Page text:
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The Hated Art Project

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I selected this painting on display at the Getty Museum by French artist James Jacques Joseph Tissot, titled “What Our Savior Saw.” This exhibition included 124 watercolors selected from a set of 350 detailed illustrations of the New Testament.

I don’t know what made this particular piece standout to me, probably because at first glance, I really didn’t realize what the painting was about until I read the title and looked at it again, and then it hit me. It was more to it then people merely sitting around in an open field with a couple of Roman soldiers among them.

As I walked around with a copy of this piece in my school bag for a week or so, I often thought about what I could possibly say about this painting/artist. Also during this time, I shared this painting with a couple of people, and asked them what they thought of the piece without telling them what it depicted. One individual stated, “They look sad about something.” Another individual stated, “The people appeared shame for some reason.” Then I informed them what the piece was and they wanted to look at it again, they were quite impressed with the work after they realized what it was about.

Eventually it hit me why I was drawn to this particular painting out of all the rest. It was the fact that probably no one else thought to wonder other then Tissot, what Jesus saw, or for that matter, what exactly was on his mind as he was nailed to a cross looking down on all the people that were looking up at him. Yet in Tissot’s mind’s eye, after reading this biblical story came up with the idea to paint this portrait from the viewpoint of Jesus. I find this to be absolutely amazing to come up with this idea.

From my research, I discovered that Tissot was born in 1836, in Nantes, France , a seaport on the French coast and the son of a very prosperous, successful shopkeeper. Throughout his life, Tissot was fascinated with all things nautical, and his ability to accurately paint rigging and shipboard scene paintings must have come from his childhood. Tissot senior was unenthusiastic about the prospect of his son becoming an artist, but eventually accepted the inevitable of his son’s artistic pretensions forming the basis of his career.

Tisssot had a successful artistic career in Paris and London Society. In the mid 1870s, Tissot met Kathleen Newton, an Irish divorcee with a colorful past. Kathleen became his model, mistress, and great love of his life. Many other successful men kept mistresses, but did not, like Tissot, live openly with them in adulterous relationships. This situation forced the painter to choose between his social life and Kathleen. To his credit he chose his lady. Kathleen was an extremely attractive young woman, and appeared in many of Tissot paintings at this time. In the late 1870’s her health started to decline, with the onset of that great 19th century killer Tuberculosis. Tissot remained devoted to her. In 1882, the desperately ill Kathleen committed suicide. Tissot was devastated by his loss, and never really recovered from it. Like many English people at this time, Tissot became interested in Spiritualism, and on a number of occasions tried to contact the dead Kathleen. The exotic French artist and his fallen woman, one of the great 19th century English love stories.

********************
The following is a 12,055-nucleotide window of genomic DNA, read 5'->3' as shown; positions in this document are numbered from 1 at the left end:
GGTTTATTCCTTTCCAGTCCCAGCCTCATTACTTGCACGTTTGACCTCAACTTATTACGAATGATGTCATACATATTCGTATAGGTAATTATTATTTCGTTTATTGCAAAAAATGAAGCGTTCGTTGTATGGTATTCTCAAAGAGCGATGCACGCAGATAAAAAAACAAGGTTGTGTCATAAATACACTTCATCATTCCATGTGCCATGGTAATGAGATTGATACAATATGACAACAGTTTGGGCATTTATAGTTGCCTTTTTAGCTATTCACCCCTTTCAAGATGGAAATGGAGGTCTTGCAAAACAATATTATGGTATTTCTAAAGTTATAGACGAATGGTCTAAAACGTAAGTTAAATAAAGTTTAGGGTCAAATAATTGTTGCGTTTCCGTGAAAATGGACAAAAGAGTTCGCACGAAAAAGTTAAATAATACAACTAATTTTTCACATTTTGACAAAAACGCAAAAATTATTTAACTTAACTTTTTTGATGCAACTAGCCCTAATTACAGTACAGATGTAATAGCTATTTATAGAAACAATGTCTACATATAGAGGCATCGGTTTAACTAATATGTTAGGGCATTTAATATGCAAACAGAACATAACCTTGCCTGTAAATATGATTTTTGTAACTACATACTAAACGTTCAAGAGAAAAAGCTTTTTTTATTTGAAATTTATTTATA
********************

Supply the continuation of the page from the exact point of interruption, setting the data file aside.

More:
In 1882, Tisssot carried on working back in Paris, producing a series of paintings depicting the costumes and manners of fashionable Parisian women in sumptuous surroundings. These paintings were, for a time, extremely fashionable. Tissot, hard working and shrewd, quickly became successful in Paris, where his oil paintings of social events and his conversation pieces rapidly became popular. These paintings were beautifully painted, and an interesting record of social life at the time, but were controversial. This was the time when commercially successful people were overtaking the landed aristocracy in wealth, and as patrons of the arts. This situation was not to the liking of everybody, and in some quarters Tissot paintings were regarded as depictions of the nouveau-riche, and described by some as mere painted photographs of vulgar society. Following this, Tissot experienced a profound religious experience, and became increasingly devout. Tisssot embarked on a series of religious paintings, visiting the Middle East on a number of occasions to observe and paint the landscape, architecture, costumes, and customs of the Holy Land, convinced that the region had remained unchanged since Jesus’ time. Tissot died in France in 1902.

My opinion hasn’t changed about the work after researching its history or the artist’s history. I selected this piece not because I disliked the painting, I disliked the event or the story that it tells. The fact that an innocent and righteous man was crucified for no other reason than that he had a following as a result of his goodness and his teachings, and was feared because those in power at the time did not understand him and therefore felt threatened by him.

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